I think that is where the rubber meets the road. Has anyone ever seen a portrait of Dante's Inferno on the History channel or in a book? The portrait is so agonizing to look at one cannot look long. Yet THIS IS the true picture the New Testament presents if we take it literally? I really don't even like to discuss it with others. It's to horrible to imagine.
     
  18. JackRUS

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    Me too.
     
  19. UnchartedSpirit

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    I like the version from Lee Strobels "The Case For Christ." Can anyone answer my question on omnipresence?
     
  20. John of Japan

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    Hi, Ron.

    Your first mistake is imagining that anyone could live a good, moral life without Christ. Jeremiah wrote, "The heart is deceitful above all things, and desperately wicked: who can know it?" (17:9) Let me tell you, living in a heathen society, these people do NOT live good moral lives: twice the abortion per capita as the US, porno in every bookstore, an ingrained culture of dishonesty, the schools filled with violence and sex (don't believe what you hear in the American press), no laws against public drunkenness, laws almost never enforce on child and spouse abuse, wicked idolatry all over--I could go on and on.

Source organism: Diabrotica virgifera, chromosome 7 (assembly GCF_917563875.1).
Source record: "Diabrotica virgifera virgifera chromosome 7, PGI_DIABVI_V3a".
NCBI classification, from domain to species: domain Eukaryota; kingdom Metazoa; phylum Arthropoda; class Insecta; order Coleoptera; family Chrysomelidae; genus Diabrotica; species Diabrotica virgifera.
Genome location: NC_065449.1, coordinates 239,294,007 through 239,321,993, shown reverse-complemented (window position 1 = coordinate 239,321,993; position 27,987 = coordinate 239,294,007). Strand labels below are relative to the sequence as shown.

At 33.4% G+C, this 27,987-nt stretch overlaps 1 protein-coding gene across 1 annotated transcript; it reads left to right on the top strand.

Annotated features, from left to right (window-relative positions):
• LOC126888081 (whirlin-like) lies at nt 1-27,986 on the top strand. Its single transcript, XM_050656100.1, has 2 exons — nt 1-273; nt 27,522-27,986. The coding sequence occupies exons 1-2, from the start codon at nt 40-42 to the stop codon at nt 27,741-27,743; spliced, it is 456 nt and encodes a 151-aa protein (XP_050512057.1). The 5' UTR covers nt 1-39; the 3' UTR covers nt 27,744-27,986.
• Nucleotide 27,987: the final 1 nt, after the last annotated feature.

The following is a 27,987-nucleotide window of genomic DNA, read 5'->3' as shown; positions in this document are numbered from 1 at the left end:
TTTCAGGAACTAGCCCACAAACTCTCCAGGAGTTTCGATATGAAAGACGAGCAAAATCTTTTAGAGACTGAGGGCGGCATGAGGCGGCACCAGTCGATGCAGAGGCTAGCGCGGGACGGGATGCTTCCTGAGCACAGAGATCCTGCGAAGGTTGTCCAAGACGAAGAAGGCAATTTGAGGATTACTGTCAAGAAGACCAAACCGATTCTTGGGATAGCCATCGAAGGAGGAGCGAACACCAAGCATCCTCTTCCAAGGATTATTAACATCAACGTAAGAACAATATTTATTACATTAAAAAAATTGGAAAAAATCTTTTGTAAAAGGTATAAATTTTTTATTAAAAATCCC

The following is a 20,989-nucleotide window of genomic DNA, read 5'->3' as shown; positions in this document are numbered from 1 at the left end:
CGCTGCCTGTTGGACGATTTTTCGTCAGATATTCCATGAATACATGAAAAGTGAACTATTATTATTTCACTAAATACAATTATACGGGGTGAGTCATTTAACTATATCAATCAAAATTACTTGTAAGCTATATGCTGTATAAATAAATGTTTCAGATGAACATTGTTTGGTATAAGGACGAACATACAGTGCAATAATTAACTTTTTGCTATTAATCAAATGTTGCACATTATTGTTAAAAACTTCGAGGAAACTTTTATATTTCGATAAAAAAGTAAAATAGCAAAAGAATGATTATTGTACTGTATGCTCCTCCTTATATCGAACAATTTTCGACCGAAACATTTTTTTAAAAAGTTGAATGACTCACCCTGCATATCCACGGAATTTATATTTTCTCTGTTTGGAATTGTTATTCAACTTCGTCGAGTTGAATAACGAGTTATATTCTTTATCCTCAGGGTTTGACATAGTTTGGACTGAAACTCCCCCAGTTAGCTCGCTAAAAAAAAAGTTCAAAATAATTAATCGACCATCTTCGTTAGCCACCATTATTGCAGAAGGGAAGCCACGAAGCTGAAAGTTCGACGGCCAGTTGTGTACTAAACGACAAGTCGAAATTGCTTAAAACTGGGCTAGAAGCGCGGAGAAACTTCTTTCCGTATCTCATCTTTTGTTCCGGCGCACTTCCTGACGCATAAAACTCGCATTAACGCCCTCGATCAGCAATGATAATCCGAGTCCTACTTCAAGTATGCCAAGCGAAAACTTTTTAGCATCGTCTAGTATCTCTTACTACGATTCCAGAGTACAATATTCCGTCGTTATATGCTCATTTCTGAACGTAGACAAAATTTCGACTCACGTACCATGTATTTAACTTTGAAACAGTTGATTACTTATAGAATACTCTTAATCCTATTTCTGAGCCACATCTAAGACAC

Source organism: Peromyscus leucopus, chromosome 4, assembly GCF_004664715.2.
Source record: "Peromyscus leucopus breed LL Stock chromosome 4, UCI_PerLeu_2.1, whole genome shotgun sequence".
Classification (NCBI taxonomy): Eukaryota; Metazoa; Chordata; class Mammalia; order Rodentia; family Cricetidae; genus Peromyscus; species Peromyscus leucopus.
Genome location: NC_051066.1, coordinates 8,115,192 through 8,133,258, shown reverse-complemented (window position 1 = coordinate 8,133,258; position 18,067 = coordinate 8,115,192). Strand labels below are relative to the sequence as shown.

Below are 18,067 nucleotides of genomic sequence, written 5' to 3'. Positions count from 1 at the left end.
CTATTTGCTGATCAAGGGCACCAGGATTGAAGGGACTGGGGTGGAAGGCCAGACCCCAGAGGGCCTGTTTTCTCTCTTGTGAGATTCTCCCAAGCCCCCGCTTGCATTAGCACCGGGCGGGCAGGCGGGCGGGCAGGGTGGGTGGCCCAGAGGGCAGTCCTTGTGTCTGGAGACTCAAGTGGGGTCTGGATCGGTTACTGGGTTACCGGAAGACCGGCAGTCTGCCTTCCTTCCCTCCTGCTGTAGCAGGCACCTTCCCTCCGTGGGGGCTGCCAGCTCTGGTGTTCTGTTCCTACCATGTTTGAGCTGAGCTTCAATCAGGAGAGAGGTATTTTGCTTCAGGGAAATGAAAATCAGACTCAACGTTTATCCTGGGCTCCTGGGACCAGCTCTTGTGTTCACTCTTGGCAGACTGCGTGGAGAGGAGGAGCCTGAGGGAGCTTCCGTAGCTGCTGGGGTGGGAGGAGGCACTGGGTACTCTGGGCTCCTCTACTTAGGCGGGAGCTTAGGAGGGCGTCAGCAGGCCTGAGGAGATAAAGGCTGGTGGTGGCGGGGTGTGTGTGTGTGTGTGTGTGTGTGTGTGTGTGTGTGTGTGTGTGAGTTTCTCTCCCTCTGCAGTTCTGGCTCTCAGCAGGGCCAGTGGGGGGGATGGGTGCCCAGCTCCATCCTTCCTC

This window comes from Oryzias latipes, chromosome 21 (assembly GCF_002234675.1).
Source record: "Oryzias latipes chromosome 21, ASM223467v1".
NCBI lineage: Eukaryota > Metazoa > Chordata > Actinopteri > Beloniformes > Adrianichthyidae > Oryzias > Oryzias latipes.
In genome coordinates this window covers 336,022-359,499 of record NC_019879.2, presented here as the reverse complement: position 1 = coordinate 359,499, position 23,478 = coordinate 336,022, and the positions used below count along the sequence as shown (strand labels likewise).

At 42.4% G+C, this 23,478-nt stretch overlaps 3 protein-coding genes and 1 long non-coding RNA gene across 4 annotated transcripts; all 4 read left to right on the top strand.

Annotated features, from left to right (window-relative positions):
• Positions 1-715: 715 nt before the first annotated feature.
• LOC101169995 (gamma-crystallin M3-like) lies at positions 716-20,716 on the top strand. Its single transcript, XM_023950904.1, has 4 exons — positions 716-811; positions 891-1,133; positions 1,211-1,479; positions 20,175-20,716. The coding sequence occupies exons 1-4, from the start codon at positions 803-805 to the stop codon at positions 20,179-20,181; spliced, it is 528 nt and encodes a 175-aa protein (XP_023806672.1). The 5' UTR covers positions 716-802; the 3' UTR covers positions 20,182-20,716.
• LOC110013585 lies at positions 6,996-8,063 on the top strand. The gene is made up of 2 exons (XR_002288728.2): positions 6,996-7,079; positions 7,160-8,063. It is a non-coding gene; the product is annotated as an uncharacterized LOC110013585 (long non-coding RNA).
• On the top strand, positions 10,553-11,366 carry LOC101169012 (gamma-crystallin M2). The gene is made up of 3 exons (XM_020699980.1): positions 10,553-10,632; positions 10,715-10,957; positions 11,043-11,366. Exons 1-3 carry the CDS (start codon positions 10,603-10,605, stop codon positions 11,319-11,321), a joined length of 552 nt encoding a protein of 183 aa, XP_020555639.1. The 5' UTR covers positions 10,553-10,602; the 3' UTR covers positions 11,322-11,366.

Your second mistake is to underestimate the holiness of God. God does not "have" holiness, He IS holy. A holy God must punish sin, or He is no longer holy. His love and His holiness must be in balance.